Tori Lawrence, Child Advocate at DASAS joins the show to discuss how to talk to children who experience domestic violence.
When It’s Time to Talk
Talking about abuse is never comfortable. It can be particularly difficult to discuss the topic with your children. But that doesn’t mean you shouldn’t say anything.
Children have this elephant-in-the-room problem, and it can really create a kind of wedge between the child and parent. That’s when we start to see behavioral issues.
Experts say those behavioral issues are often children trying to express themselves without having the opportunity or know-how to do so verbally. Instead, they act out via tantrums, defiance and aggressive behavior.
Establishing open communication and being available to listen and answer questions is the best way to help your children deal with what’s going on. Here are eight tips from The National Child Traumatic Stress Network for discussing domestic violence with kids
- Take the lead. Don’t wait for children to come to you; they’re likely scared and uncomfortable to bring the topic up, too.
- Start with a message of support. Try something like, “I care about you and I will listen to you.”
- Find out what they know. Ask your children what they’ve seen or what they understand about what’s happening at home.
- Show support. Acknowledge children’s feelings and their versions of events, which may not line up with what actually happened.
- Tell them it’s not their fault. Children are naturally self-centered and are likely to think they’re the reason for the violence. Assure them they are not.
- Tell them violence is not OK. It may feel hypocritical to say, but it’s still an important message to get across.
- Try to stay calm. Speaking confidently conveys a sense of security. If your children ask something you’re not comfortable answering right then, tell them it’s an important question and you need some time to think before you can answer. Most importantly, make sure you do get back to them.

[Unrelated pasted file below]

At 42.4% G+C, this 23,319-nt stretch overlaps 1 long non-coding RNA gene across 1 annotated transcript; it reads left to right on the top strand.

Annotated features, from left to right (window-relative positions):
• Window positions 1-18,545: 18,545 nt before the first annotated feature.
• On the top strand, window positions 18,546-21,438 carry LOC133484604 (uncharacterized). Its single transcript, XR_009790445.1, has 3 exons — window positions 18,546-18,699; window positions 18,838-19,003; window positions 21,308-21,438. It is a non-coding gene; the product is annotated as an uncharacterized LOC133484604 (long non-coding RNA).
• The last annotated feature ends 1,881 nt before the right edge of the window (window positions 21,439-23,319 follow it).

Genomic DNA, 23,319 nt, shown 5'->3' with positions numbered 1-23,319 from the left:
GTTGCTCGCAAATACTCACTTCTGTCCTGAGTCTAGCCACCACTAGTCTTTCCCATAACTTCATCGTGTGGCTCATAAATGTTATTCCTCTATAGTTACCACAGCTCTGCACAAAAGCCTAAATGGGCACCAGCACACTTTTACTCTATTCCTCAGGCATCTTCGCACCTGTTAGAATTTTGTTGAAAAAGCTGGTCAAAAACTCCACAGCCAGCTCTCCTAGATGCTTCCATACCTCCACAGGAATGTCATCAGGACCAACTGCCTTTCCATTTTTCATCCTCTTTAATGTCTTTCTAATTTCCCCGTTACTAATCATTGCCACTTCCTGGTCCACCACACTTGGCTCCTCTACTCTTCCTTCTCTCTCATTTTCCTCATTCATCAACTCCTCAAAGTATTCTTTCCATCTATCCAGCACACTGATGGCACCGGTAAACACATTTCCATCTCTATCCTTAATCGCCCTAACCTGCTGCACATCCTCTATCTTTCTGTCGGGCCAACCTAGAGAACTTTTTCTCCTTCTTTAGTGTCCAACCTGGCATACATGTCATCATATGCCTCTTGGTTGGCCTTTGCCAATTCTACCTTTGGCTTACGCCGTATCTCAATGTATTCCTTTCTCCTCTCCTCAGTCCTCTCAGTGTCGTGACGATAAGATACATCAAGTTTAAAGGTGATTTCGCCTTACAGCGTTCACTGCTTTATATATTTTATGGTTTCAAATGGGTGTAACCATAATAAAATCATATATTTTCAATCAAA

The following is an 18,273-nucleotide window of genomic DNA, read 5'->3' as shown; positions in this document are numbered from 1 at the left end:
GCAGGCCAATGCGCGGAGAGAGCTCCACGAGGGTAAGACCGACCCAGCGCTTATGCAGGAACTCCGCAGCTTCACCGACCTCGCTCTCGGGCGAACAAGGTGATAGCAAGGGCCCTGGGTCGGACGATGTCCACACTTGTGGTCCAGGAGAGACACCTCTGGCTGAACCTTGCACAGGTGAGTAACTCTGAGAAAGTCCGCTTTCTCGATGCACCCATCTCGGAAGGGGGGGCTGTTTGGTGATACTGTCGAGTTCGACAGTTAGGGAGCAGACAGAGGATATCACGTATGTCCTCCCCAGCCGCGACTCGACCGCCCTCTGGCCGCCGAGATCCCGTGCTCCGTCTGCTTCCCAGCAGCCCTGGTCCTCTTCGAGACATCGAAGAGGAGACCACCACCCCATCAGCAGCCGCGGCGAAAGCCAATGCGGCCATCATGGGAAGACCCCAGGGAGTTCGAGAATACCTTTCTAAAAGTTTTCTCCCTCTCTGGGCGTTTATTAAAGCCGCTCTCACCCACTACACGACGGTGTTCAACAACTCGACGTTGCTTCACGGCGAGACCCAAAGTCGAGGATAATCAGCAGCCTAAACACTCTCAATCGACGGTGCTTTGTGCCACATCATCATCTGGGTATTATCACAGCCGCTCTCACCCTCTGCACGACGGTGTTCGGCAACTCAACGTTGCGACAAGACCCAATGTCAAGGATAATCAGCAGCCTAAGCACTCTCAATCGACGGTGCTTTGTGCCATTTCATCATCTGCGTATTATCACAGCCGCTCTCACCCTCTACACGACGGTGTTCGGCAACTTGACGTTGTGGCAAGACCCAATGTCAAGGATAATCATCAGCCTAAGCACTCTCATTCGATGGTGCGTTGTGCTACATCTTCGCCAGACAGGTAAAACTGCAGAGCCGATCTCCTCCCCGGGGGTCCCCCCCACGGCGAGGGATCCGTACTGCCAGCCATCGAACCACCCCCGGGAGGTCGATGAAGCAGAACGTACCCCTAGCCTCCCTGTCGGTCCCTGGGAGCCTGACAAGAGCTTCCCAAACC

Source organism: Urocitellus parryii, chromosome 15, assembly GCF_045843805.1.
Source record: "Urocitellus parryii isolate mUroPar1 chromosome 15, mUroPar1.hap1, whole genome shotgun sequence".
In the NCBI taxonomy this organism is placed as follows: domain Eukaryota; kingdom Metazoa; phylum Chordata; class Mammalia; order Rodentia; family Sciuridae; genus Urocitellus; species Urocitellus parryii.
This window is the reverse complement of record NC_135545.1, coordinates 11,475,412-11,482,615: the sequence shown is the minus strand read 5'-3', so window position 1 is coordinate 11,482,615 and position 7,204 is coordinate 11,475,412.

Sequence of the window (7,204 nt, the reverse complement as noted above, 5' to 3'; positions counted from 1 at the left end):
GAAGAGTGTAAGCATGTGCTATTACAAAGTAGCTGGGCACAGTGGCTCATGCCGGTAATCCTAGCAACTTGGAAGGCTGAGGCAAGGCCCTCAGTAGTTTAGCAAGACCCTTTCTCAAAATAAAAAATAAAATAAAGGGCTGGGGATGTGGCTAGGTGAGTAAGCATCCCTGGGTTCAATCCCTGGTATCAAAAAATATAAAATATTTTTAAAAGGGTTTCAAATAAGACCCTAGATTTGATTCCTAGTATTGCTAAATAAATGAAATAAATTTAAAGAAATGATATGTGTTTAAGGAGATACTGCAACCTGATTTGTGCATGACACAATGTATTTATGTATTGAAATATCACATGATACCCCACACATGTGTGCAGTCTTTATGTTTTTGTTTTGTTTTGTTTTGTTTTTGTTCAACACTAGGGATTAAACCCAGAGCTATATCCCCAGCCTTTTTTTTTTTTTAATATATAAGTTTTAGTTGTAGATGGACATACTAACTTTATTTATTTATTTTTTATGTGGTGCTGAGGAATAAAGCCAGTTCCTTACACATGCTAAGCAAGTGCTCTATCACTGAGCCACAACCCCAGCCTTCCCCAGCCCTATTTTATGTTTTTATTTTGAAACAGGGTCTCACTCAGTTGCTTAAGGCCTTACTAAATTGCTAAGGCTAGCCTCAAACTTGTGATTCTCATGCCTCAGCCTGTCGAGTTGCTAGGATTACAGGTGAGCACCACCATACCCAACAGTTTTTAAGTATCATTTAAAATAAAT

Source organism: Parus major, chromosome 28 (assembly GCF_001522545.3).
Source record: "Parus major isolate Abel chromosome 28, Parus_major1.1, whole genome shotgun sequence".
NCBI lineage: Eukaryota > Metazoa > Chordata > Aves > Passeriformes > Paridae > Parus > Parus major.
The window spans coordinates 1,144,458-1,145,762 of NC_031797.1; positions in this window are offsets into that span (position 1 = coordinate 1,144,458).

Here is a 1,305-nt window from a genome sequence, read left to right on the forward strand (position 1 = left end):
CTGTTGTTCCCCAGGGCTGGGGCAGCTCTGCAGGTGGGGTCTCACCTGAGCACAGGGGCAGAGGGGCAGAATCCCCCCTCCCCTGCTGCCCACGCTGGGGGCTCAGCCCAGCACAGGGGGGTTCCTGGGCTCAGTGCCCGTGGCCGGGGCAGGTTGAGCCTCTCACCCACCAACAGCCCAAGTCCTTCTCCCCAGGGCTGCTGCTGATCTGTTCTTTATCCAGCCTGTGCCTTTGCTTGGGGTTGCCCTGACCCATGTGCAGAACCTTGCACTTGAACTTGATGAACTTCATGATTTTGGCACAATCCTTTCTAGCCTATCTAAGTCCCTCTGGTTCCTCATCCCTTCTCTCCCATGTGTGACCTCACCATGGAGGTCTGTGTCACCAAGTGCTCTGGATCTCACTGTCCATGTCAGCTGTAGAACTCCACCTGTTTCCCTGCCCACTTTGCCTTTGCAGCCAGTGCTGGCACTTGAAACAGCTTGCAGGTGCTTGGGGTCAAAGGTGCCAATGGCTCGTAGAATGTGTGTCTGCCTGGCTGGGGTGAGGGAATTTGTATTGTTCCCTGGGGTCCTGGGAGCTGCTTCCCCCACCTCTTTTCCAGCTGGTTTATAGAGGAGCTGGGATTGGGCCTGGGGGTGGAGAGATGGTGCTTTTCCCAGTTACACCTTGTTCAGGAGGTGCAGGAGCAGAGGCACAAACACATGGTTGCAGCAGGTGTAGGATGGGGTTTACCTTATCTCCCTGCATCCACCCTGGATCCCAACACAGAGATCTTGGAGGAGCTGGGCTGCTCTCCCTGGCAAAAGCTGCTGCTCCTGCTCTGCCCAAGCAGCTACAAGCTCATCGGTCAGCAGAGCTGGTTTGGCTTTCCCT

- Don’t put any burden on them. Rely on other adults for support and avoid placing stress or worry on your children by discussing relationship or custody issues with them.
It’s Okay to Ask for Help
If you’re still uncomfortable talking to your children about domestic violence, don’t be too hard on yourself.
Most likely a parent won't simply automatically know what to say. This is why the role of external supports, whether it’s an advocate, a neighbor, a friend, a therapist—someone who can really help the non-abusing parent think through what they want to say to the child—are so important.
In addition to general support, getting professional help from a child therapist anytime you are concerned about your child’s mental and emotional well-being is critical.
If your child’s behaviors are significantly interfering with their ability to function at school or at home, if there’s aggression that feels unsafe or uncontainable, if an older child gives any hint of self-harm—these are clear indications that the child needs outside help. Parents should not hesitate to seek support if they are worried about their child.
Resource that inspired this episode
If you need help, please call our 24-hour hotline at 800-828-2023 or visit https://www.dasasmi.org/
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